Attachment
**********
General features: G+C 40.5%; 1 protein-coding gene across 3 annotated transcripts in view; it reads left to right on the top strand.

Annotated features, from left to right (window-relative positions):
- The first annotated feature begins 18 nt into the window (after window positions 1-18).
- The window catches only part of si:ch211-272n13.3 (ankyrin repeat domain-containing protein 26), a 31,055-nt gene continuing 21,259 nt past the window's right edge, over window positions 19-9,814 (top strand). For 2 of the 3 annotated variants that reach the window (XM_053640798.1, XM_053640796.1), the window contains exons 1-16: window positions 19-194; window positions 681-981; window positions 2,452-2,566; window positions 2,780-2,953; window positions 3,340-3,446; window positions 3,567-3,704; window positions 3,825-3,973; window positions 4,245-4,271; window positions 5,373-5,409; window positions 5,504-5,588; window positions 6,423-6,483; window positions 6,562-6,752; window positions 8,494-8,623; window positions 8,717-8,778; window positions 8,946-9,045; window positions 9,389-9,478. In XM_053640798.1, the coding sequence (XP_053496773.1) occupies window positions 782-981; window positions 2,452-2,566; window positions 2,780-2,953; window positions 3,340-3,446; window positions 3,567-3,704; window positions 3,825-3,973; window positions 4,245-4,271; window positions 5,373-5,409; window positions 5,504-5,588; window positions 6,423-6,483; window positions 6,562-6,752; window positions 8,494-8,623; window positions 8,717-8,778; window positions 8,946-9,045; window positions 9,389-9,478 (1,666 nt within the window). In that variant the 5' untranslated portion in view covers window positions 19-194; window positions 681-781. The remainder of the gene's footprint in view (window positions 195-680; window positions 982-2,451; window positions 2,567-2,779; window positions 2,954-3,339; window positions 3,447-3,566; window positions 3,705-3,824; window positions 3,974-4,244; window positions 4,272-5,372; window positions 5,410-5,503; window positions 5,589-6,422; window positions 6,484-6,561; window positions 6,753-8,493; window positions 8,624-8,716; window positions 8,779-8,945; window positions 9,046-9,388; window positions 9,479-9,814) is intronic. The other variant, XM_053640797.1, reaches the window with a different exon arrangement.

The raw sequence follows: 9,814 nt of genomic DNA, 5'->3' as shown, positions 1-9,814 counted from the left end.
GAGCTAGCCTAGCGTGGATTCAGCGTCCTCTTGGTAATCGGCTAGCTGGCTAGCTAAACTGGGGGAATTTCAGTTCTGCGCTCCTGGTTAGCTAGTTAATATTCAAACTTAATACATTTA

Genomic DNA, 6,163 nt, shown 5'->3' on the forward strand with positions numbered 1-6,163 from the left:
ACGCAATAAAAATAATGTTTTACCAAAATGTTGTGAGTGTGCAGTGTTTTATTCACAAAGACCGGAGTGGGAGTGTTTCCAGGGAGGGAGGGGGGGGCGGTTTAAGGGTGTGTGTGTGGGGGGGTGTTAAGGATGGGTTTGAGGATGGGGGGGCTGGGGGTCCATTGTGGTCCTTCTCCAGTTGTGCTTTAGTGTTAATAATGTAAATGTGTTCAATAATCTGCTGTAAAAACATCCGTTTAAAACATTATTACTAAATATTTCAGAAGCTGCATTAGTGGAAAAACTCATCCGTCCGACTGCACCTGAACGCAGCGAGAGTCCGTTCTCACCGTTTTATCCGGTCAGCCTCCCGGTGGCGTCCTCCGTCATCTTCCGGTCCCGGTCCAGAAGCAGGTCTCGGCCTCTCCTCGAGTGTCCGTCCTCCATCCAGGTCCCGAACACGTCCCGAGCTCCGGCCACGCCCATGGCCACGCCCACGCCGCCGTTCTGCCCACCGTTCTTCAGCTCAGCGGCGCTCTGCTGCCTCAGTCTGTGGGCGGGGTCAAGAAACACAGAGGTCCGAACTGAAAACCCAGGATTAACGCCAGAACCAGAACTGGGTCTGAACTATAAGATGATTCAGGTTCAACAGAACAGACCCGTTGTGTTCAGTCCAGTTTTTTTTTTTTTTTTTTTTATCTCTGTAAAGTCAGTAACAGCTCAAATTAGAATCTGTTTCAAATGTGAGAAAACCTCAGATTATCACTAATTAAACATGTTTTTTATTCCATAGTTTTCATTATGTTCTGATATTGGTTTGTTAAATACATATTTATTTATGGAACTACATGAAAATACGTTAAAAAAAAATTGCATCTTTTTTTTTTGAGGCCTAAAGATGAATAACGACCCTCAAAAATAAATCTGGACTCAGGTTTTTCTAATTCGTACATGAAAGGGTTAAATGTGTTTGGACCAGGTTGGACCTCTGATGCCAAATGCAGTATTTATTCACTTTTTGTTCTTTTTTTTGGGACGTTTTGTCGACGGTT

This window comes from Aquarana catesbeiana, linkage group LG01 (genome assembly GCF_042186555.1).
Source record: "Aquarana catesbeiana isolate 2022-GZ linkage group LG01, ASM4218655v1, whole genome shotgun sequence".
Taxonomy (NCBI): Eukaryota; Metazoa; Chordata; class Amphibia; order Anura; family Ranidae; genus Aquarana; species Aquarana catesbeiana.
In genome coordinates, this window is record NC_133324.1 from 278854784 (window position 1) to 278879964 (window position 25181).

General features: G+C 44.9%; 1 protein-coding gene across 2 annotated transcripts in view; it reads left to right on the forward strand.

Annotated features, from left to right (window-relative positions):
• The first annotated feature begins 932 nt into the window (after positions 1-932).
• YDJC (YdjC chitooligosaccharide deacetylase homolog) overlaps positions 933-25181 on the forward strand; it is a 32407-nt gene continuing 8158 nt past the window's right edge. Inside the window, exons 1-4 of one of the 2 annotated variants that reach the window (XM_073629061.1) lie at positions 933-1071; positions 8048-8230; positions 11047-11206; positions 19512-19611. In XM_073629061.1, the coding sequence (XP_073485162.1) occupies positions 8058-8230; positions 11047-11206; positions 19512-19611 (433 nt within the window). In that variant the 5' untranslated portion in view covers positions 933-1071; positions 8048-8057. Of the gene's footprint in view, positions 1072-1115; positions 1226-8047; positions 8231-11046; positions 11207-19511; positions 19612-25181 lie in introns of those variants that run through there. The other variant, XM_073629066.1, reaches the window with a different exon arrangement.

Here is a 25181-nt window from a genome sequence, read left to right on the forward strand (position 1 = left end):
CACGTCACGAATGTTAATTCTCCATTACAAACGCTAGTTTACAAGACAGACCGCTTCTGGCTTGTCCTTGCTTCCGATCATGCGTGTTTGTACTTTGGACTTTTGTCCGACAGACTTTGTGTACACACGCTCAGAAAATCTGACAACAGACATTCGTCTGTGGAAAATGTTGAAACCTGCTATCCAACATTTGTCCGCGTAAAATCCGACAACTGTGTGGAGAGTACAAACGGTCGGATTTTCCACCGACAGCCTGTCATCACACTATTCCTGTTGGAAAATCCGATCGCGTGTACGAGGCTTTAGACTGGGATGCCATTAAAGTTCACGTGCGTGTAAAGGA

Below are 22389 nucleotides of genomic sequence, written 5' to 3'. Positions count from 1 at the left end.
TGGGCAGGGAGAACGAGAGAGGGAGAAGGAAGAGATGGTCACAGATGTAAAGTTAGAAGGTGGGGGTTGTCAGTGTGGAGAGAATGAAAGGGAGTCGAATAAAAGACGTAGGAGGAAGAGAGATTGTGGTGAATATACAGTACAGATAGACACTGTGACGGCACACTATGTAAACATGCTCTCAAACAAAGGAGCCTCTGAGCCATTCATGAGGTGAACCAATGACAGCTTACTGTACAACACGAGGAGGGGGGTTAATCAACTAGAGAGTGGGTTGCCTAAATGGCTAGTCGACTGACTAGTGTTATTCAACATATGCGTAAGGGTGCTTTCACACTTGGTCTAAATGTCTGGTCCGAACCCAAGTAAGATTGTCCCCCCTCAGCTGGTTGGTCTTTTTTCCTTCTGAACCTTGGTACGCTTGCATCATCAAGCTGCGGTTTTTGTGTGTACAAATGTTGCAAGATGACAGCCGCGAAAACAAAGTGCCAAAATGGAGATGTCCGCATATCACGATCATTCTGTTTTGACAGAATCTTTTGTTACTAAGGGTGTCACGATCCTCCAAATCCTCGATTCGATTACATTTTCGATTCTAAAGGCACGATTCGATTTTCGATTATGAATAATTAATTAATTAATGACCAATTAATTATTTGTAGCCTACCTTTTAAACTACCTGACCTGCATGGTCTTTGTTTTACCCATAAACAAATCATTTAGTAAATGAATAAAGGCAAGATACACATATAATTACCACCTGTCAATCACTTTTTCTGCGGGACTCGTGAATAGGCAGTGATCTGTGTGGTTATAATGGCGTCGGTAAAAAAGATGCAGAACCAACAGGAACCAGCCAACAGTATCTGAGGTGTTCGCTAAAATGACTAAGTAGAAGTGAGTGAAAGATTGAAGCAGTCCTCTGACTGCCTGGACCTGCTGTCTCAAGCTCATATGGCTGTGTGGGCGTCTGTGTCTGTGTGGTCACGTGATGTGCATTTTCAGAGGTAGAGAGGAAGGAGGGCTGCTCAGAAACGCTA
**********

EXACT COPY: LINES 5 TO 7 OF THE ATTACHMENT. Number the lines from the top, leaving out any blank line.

The raw sequence follows: 9,814 nt of genomic DNA, 5'->3' as shown, positions 1-9,814 counted from the left end.
GAGCTAGCCTAGCGTGGATTCAGCGTCCTCTTGGTAATCGGCTAGCTGGCTAGCTAAACTGGGGGAATTTCAGTTCTGCGCTCCTGGTTAGCTAGTTAATATTCAAACTTAATACATTTA

Genomic DNA, 6,163 nt, shown 5'->3' on the forward strand with positions numbered 1-6,163 from the left: